Step 4: It's go-time. Students will exercise their interviewing chops and interview their partner about his or her response. If possible, have the students record the interviews (even a good ol' fashioned cassette tape will do); otherwise, ask them to take notes. The notes or recordings will be given back to the student being interviewed as a resource for the reflective essay.
Step 5: For homework, students will write a reflective essay focused on their personal experience of race in America and how it compares to Mathabane's descriptions of his experience with apartheid. Encourage them to think about their experiences with the interview process to help them reflect more deeply on the subject. Get personal!
(California English Language Arts Standards Met: 9th and 10th grade: Reading Comprehension 2.3, 2.4, 2.5, 2.7, 2.8; Literary Response & Analysis 3.2, 3.3, 3.5, 3.7, 3.8, 3.9, 3.12; Writing Strategies 1.1, 1.2, 1.4, 1.6, 1.7, 1.8, 1.9; Writing Applications 2.1; Written & Oral English Language Conventions 1.1, 1.2, 1.3, 1.4, 1.5. 11th and 12th grade: Reading Comprehension 2.2, 2.4, 2.5, 2.6; Literary Response & Analysis 3.2, 3.3, 3.5, 3.7, 3.8, 3.9; Writing Strategies 1.1, 1.2, 1.3, 1.4, 1.5, 1.6, 1.7, 1.9; Writing Applications 2.1, 2.3; Written & Oral English Language Conventions 1.1, 1.2, 1.3)
Instructions for Your Students
Apartheid South Africa was a pretty nasty place. But according to an interview he gave in Time magazine, it seems like Mathabane thinks that race issues in the U.S. are similar today. Hmm. Do you agree? What is your experience of race in America? In this activity, you'll get a chance to read Mathabane's side of things and then decide for yourself.
Step 1: For homework before class, you're going to read Mathabane's interview with Time magazine (provided by your teacher) and jot down your thoughts about the interview in a brief response. But don't only stick to describing Mathabane's view. This is a personal response: what has your experience with race been like in the U.S.?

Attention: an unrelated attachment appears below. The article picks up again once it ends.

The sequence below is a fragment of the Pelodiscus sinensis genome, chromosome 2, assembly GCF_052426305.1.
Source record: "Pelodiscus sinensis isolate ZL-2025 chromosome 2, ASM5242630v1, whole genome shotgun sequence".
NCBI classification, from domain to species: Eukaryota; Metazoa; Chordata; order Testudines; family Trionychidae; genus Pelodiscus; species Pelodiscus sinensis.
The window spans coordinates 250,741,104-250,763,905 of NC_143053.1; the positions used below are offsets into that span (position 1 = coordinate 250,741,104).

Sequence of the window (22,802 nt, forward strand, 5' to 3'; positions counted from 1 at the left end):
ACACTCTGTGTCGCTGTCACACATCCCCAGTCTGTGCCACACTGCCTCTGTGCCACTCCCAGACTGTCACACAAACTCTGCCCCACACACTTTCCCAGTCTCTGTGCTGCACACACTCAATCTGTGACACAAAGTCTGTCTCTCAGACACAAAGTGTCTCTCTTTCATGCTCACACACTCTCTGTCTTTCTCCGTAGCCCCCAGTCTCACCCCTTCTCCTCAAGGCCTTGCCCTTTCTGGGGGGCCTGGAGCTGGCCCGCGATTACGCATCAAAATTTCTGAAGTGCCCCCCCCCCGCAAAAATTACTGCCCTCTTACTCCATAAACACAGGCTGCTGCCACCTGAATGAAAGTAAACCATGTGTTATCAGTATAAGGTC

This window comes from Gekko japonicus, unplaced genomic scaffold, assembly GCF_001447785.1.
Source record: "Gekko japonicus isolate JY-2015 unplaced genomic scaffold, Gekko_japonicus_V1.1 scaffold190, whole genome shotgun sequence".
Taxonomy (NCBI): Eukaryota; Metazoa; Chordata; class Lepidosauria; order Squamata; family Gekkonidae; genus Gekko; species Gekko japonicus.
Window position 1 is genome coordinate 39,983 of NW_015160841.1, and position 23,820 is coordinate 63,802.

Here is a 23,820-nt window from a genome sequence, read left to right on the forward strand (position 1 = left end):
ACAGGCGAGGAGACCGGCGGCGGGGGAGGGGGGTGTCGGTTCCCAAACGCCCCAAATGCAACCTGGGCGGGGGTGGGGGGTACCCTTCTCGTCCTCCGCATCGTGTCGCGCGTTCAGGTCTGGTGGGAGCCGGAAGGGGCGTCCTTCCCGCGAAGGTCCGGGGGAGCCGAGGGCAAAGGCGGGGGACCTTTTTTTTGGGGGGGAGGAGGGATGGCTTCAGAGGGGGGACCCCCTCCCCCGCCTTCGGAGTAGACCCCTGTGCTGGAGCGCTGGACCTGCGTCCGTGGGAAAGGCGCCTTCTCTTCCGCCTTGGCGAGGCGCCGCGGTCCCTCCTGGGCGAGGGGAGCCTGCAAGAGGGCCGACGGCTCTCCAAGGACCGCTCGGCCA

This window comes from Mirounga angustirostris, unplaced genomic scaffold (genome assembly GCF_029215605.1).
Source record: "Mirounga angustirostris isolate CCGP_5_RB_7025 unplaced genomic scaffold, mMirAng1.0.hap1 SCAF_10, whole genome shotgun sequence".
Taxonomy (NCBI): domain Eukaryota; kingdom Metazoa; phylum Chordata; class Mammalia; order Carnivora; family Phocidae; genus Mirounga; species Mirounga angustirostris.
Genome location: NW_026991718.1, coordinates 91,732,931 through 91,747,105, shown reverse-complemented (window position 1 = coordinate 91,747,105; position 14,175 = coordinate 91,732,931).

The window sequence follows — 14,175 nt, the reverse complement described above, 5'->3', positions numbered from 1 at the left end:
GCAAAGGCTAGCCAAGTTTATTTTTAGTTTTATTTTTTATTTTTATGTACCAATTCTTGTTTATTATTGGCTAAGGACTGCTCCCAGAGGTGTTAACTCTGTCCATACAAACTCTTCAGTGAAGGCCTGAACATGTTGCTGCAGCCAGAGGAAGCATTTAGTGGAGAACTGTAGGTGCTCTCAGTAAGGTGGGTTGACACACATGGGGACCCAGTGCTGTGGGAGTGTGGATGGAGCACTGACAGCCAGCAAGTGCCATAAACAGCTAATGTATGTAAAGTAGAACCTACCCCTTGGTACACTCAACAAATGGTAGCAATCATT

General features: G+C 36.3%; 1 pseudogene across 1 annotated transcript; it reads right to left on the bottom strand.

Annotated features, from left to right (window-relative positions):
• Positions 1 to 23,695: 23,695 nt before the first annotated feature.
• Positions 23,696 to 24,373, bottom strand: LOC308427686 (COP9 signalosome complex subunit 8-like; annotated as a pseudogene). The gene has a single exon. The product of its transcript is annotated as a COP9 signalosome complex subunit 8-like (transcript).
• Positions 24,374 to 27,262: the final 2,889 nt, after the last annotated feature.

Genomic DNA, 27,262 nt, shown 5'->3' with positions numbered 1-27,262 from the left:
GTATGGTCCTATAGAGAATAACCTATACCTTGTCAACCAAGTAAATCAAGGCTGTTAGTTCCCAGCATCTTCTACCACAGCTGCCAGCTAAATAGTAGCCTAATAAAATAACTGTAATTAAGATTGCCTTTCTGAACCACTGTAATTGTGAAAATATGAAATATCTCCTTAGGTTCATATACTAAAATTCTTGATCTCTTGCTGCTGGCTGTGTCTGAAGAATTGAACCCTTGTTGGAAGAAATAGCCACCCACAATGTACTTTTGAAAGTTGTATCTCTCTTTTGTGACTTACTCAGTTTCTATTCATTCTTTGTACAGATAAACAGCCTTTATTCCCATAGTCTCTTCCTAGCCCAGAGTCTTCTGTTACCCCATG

You're going to share these reactions in class and with a partner, so make sure you've put some thought into them.
Step 2: Sharing is caring. After some in-class discussion, you'll get a chance to read another student's response. As you're reading, take on the persona of an interviewer, and think of questions you might ask to get your partner reveal herself more. Feel free to refer back to the Time interview and class discussion for strategies on how to do this.
Step 3: It's game time: use your probing skills and your newly acquired strategies for interviewing to ask your partner more about his response. And be sure to record his responses so he can reflect on it later – we don't know about you, but Shmoop is pretty forgetful.
Step 4: Now it's time to tie everything together. For homework, you'll write a reflective essay focused on your personal experience of race in America and how it compares to Mathabane's descriptions of his experience with apartheid. Make sure you think about your experiences with the interview process: this will help you reflect more deeply on the subject. Get personal!
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Common Core Standards
The following standards are covered in this course:CCSS.ELA-Literacy.RL.9-10.1